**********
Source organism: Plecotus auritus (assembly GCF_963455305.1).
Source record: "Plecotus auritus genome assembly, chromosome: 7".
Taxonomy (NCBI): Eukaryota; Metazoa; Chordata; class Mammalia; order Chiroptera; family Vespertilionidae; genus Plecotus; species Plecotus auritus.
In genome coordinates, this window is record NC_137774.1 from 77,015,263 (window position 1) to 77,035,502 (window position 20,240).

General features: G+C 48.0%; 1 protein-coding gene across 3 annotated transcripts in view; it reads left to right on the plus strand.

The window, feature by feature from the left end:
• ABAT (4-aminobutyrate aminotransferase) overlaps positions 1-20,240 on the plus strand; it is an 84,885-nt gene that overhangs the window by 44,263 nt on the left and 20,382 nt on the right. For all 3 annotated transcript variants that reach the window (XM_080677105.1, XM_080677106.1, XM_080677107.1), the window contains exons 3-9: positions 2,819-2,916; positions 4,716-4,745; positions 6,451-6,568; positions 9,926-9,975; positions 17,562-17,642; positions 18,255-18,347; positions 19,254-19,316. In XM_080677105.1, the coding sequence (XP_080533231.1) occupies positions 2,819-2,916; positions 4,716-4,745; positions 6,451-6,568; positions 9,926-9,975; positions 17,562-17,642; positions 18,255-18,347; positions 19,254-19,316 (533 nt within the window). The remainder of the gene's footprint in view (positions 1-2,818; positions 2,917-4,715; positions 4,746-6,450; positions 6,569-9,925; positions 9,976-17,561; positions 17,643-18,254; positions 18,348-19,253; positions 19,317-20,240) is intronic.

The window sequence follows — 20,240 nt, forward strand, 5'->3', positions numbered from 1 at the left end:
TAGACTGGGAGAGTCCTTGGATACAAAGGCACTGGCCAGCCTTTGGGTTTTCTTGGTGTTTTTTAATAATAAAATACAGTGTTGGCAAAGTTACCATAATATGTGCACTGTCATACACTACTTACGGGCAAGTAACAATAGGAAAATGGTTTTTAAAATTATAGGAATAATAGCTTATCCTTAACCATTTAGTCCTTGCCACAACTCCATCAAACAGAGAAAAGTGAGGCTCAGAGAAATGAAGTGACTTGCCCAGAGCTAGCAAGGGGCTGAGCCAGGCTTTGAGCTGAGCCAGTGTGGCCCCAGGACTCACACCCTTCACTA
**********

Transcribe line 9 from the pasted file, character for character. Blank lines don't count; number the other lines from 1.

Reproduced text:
TAGACTGGGAGAGTCCTTGGATACAAAGGCACTGGCCAGCCTTTGGGTTTTCTTGGTGTTTTTTAATAATAAAATACAGTGTTGGCAAAGTTACCATAATATGTGCACTGTCATACACTACTTACGGGCAAGTAACAATAGGAAAATGGTTTTTAAAATTATAGGAATAATAGCTTATCCTTAACCATTTAGTCCTTGCCACAACTCCATCAAACAGAGAAAAGTGAGGCTCAGAGAAATGAAGTGACTTGCCCAGAGCTAGCAAGGGGCTGAGCCAGGCTTTGAGCTGAGCCAGTGTGGCCCCAGGACTCACACCCTTCACTA